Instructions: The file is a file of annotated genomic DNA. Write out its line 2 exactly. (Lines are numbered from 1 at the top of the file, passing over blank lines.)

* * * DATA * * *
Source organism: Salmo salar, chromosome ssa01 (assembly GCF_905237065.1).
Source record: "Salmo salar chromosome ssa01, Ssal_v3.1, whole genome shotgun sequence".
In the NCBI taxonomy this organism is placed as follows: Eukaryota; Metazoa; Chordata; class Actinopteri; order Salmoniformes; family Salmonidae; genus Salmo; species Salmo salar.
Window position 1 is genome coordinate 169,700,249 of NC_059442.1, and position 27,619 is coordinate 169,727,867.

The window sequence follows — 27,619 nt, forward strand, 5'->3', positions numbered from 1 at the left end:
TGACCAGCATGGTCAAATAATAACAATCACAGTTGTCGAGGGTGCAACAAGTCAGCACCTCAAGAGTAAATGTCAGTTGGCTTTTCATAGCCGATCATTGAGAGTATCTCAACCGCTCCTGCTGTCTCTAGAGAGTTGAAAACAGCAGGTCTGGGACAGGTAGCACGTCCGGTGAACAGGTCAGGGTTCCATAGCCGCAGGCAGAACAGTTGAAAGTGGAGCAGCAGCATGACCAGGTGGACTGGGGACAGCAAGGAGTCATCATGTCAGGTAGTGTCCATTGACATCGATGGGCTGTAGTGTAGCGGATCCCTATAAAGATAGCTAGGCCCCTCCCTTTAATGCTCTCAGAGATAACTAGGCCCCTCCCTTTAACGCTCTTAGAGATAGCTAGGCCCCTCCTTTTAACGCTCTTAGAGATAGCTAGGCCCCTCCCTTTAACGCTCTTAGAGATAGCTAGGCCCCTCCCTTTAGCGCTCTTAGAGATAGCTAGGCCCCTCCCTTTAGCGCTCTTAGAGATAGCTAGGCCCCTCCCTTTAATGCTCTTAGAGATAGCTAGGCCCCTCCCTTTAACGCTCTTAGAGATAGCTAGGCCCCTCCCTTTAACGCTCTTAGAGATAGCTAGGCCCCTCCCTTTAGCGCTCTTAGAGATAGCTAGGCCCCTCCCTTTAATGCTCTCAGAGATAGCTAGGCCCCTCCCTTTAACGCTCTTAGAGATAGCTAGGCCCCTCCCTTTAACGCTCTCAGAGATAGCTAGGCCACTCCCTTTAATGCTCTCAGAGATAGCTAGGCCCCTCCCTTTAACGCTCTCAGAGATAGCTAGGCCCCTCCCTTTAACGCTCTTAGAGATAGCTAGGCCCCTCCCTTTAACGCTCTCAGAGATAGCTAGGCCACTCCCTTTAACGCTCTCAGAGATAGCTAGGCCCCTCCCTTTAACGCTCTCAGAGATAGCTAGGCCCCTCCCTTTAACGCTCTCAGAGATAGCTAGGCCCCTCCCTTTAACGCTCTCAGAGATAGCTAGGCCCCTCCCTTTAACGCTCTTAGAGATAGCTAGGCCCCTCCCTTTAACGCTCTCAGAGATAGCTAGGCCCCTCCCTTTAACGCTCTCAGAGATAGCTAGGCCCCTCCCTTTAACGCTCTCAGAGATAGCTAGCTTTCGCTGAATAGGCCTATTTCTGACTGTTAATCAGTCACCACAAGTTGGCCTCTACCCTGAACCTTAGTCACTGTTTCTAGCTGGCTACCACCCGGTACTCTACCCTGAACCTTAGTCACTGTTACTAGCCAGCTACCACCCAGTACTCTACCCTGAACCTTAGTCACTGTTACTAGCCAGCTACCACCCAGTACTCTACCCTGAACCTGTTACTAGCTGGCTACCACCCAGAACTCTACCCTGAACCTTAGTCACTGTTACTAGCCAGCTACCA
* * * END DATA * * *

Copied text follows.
Source record: "Salmo salar chromosome ssa01, Ssal_v3.1, whole genome shotgun sequence".